National Home for Disabled Volunteer Soldiers v. Parrish,
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229 U.S. 494 (1913)
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U.S. Supreme Court
National Home for Disabled Volunteer Soldiers v. Parrish, 229 U.S. 494 (1913)
National Home for Disabled Volunteer Soldiers v. Parrish
Submitted May 5, 1913
Decided June 9, 1913
229 U.S. 494
APPEAL FROM THE CIRCUIT COURT OF APPEALS
FOR THE SIXTH CIRCUIT
The exemption of the United States from payment of interest on claim in the absence of authorized engagement to pay it does not extend to subordinate governmental agencies.
While no rule is now laid down for all governmental agencies, this Court holds that the National Home organized under statute now § 4825, Rev.Stat., is not exempt from payment of interest.
194 F. 940 affirmed.
. The facts, which involve the liability of governmental agencies for payment of interest, are stated in the opinion.
MR. JUSTICE VAN DEVANTER delivered the opinion of the Court.
This appeal brings under review a decree allowing interest on the amount found due a contractor upon two contracts for the construction of buildings for the Mountain Branch of the National Home for Disabled Volunteer Soldiers.
The Home is a federal corporation created by legislation now embodied in Rev.Stat. §§ 4825 et seq., as "an establishment for the care of disabled volunteer soldiers
of the United States Army." The erection of the buildings was undertaken by the Home in pursuance of express congressional authority, and after an appropriation for that purpose had been made from the national treasury. 31 Stat. 745, c. 184. The contracts called for the completion of the work by the contractor on or before designated dates, which were extended. At the expiration of the last extension, the contractor was in default, although the work was largely performed, and the Home, under power reserved in the contracts, proceeded with the completion of the buildings.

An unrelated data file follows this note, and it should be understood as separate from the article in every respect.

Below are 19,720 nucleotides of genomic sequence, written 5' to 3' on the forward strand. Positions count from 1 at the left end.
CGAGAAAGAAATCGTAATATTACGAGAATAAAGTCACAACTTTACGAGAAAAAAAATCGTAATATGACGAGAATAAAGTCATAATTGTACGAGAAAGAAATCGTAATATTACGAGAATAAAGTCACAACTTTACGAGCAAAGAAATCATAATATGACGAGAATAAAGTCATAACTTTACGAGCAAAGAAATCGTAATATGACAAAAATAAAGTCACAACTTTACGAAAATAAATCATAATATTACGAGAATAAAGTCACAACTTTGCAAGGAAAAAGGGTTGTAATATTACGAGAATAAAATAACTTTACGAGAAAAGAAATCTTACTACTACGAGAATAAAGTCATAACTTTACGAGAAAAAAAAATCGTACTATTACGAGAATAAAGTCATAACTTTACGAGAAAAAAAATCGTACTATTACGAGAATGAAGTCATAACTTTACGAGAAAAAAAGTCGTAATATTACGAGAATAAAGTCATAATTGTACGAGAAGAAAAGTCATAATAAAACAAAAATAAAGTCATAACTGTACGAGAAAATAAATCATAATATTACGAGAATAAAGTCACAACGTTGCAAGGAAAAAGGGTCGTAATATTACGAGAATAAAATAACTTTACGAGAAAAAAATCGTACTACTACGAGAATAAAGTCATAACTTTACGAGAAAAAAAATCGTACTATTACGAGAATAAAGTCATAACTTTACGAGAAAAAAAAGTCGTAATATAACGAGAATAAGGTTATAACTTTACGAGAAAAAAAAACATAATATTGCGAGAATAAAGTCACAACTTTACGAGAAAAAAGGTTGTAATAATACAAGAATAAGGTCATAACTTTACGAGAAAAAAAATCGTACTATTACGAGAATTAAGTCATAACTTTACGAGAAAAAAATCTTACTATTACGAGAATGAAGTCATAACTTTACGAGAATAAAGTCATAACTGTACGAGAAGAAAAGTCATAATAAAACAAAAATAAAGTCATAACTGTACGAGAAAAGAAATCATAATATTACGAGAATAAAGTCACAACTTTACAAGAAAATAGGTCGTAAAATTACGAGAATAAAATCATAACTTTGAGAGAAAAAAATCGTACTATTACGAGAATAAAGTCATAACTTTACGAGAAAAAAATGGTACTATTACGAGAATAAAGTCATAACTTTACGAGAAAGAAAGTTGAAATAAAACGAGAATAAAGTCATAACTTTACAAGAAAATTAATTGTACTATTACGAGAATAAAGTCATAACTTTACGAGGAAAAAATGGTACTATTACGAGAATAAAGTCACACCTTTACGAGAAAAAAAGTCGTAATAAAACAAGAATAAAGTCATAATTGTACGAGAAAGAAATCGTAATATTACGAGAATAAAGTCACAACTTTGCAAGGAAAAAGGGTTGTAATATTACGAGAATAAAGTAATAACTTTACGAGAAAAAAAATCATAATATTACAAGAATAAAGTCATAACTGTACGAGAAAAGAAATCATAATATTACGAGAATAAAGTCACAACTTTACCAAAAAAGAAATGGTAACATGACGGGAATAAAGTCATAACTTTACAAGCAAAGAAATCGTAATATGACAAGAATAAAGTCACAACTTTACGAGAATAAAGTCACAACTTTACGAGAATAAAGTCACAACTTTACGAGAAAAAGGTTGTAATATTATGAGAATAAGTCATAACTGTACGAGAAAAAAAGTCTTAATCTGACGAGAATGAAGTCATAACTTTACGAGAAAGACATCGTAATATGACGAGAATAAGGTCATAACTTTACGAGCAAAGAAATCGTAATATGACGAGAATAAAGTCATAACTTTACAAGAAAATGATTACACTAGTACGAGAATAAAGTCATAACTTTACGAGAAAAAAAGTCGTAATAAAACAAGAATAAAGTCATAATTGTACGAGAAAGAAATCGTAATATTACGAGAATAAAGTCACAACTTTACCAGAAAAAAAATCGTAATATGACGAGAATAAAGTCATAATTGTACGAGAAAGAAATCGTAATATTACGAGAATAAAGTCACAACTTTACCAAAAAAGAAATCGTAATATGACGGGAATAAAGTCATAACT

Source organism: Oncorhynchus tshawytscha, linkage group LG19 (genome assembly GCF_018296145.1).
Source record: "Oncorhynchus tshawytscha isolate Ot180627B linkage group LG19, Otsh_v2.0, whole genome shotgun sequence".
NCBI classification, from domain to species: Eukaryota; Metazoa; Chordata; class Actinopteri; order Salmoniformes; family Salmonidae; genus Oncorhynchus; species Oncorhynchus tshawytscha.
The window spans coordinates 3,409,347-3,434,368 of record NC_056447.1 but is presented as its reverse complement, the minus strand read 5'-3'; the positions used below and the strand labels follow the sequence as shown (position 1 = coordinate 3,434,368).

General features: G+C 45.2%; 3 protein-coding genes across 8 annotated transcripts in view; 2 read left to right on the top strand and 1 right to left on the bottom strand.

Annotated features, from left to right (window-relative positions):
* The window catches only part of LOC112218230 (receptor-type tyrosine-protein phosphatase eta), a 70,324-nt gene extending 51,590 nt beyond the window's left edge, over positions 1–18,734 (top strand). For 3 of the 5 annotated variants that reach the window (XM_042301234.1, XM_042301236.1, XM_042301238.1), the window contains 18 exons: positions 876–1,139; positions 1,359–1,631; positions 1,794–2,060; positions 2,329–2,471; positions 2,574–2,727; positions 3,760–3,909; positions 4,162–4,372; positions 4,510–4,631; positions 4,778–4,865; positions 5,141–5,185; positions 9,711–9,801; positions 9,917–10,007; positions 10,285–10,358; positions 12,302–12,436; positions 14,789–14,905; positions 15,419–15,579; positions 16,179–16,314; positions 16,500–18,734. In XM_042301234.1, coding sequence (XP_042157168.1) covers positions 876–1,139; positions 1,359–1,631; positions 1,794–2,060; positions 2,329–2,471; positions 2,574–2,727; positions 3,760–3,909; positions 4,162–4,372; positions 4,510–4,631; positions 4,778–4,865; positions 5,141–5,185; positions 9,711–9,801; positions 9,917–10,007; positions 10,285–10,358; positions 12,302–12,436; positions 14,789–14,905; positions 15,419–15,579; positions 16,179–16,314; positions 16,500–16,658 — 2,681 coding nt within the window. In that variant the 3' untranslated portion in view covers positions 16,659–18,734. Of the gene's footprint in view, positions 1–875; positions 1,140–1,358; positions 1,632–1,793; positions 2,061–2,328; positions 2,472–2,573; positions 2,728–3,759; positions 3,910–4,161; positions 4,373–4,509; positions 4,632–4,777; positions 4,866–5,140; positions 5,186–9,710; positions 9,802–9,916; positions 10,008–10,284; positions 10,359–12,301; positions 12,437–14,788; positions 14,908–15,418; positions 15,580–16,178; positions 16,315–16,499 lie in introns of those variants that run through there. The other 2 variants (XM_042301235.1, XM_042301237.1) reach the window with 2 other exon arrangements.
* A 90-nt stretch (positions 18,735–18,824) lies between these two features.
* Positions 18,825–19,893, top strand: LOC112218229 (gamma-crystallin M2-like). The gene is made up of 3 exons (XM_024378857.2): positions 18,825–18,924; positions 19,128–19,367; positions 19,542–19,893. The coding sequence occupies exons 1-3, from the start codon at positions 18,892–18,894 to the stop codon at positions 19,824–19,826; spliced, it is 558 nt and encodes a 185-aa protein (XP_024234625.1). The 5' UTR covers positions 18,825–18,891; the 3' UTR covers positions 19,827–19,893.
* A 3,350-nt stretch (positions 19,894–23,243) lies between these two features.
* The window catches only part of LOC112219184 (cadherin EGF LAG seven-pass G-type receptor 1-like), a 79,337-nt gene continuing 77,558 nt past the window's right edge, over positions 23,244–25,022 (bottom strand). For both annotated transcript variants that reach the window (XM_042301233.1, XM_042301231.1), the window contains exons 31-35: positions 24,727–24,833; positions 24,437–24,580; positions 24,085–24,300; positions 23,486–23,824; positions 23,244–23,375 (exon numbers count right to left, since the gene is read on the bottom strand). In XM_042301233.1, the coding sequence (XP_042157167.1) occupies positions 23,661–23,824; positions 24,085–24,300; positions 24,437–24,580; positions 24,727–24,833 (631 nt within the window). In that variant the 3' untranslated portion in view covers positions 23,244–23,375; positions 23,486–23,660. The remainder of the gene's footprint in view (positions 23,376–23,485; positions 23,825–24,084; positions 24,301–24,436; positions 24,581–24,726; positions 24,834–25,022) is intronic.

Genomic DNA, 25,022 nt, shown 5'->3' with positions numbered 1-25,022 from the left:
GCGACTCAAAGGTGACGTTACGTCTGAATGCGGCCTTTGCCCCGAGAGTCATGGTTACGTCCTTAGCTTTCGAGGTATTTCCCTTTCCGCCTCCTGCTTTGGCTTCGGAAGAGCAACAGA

In a bill exhibited by the Home against the contractor, in the Circuit Court of the United States for the Eastern District of Tennessee, and in a cross-bill by the contractor, the parties presented for judicial determination various matters of difference arising out of the contracts and what was done under them. A hearing resulted in a decree awarding the contractor, upon the contracts, the sum of $21,139.12, to which interest was added from the date when the buildings were fully completed and occupied by the Home. From so much of the decree as allowed interest, the Home appealed to the circuit court of appeals, which rendered a decision of affirmance, 194 F. 940, and then the Home appealed here. The sole error assigned challenges the allowance of interest. It is not insisted, nor could it reasonably be, that this allowance was inequitable or an abuse of discretion in the particular circumstances, so the only question is whether, in law, there was an insuperable obstacle to allowing interest.
The Home is without capital stock, shares, or shareholders; is an eleemosynary institution created by the government to manifest and discharge its sense of gratitude towards those who rendered service in its defense; is under the ultimate supervision of Congress; is supported and maintained from the national treasury, and
is essentially a governmental agency. In defining its powers, the statute declares that it shall